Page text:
Madonna is one of the few people who can work with just about anyone she likes — yet she's often chosen to work with relative unknowns, such as William Orbit, Mirwais and Stuart Price.
Some might say that since working with Madge was a big break for them, they gave it their all and gave her some of the best music of her career. On Hard Candy, however, Madonna turns the beat around and works with the most known collaborators she could choose: Justin Timberlake, Timbaland, Pharrell Williams and Kanye West. So why switch up the formula?
"Because they're good, and I like their sh--," Madonna put it bluntly when sitting down with MTV News' John Norris after her show with Justin at NYC's Roseland Ballroom. "I mean, I don't like to repeat myself, and I was sitting around thinking, 'What music do I love right now?' And it was actually your record," she added as an aside, turning to Justin Timberlake, who was sitting next to her.
"Yes!" he said with a fist-pump.
"I was listening to it obsessively," she admitted, as he touched his heart.
So is that why some people are already comparing the standout tracks "Miles Away" to Timberlake's "What Goes Around ... Comes Around," and "Devil Wouldn't Recognize You" to "Cry Me a River"?
"Really?" Madonna asked in astonishment upon hearing the comparisons.
"People actually say that because it's close to the same beats-per-minute," Timberlake explained. " 'It has a beat like blah-blah-blah,' but to me, 'Devil' reminds me of a modern-day 'Frozen.' It's not as venomous as 'Cry Me a River.' It was so cool for her to have a song with that groove, but it's more of a way that she has of making statements. Her lyrical contribution, her line, is, 'The devil wouldn't recognize you, but I do.' And I thought, 'Wow, how do I turn that into a hook? How do we make that a concept?' That sounds prolific to me, with the same dynamic as 'You're frozen, your heart's not open.' "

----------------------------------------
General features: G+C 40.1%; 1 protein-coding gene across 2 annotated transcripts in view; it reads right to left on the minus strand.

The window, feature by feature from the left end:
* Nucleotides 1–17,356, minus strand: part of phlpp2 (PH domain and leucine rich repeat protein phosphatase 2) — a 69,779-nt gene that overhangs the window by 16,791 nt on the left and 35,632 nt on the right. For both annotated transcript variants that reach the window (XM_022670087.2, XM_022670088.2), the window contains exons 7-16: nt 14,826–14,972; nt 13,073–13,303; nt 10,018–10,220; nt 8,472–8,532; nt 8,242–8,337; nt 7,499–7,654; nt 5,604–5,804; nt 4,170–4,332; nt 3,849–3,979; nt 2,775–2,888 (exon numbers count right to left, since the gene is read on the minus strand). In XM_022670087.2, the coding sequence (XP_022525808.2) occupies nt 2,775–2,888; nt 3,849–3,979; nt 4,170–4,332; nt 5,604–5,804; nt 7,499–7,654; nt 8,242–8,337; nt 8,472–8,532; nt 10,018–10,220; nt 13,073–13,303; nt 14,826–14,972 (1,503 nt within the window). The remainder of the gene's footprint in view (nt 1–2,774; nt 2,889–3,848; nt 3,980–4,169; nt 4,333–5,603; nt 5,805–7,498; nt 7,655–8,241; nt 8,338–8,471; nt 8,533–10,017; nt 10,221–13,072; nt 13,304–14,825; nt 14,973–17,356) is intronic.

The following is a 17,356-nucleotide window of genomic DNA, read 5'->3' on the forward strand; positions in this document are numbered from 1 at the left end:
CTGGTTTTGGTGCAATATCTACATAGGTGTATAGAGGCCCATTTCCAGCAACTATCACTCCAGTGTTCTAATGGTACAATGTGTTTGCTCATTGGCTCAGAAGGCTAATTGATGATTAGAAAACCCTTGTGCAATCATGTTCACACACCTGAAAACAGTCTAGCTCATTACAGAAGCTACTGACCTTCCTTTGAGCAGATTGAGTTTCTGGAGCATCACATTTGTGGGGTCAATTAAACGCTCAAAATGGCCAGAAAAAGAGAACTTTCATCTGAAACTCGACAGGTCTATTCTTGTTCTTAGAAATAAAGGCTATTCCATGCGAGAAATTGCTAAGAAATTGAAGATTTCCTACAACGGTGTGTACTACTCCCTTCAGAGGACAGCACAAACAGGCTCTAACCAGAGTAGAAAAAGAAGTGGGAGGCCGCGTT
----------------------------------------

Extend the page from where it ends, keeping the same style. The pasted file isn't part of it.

"Devil" gave the pair their first collaboration (although, to be fair, Madonna has been working on a demo of the song for years). Madonna had already started on the album with Pharrell, and during one of her breaks, her manager Guy Oseary mentioned to Justin, a mutual friend, that it "would be cool" if he did a little with her too.
"I said, 'That would be awesome,' but I thought, 'That'll never happen,' " Timberlake said. "But it's a testament to Pharrell. He had already laid the groundwork where she was going with it. She played 'Candy Shop' for me, and a couple of other songs, and I thought, 'What a cool direction.' I thought she could essentially do the whole record with Pharrell if she wanted to, and I asked Tim, 'How do we fit in?' And it basically came down to how we did my record, co-producing, and just throwing Madonna in the mix."
Luckily for Justin, he and Madonna connected so well, he instinctively "knew what she wanted to do." For "Miles Away," he sat down with her and played a guitar riff, and then he asked, "How do we want to do this? What do we want it to be about? What do we want to say?"
Justin was intimidated a bit by just how much material Madonna would already have at her ready. He doesn't normally write down his lyrics, since his handwriting can't keep up with his mind, but Madonna had "all these thoughts, riddles, poems, feelings, all written in huge notebooks," he said, "and she kept handing them over. It was amazing, taking these little bits here and there and putting them together like a puzzle."
So to sort them out, "We'd have shrink sessions," Madonna laughed. "We had to get a concept going."
One of the ideas they connected on was the universality of long-distance relationships, the pain and heartache of which they poured into "Miles Away."
"It got personal," Justin said.
"We put our stuff out there," Madonna confirmed. "And after we did the song, everybody in the studio was like, 'Oh, I can relate to that.' "
"That's how we want people to respond to the records as well," Timberlake said. "It wasn't so specific as, 'This is my life.' It was more the feeling you get."
The combination of their two sides of the coin, yin and yang, complemented the process for both "Miles Away" and "Devil Wouldn't Recognize You." "I have a tendency to be more male-istic," Justin laughed. "That's a new word. You can use that. She's a little more centered."
"I'm a female," Madonna laughed. "Compassion, you know? He wants revenge."
But by the time they were done, Justin felt he accomplished a miracle — with "Miles Away," he had helped create what sounds like a classic Madonna song. "I couldn't do a song like that," he said. "I thought it was completely her. That was the trick."
"Completely us," she corrected.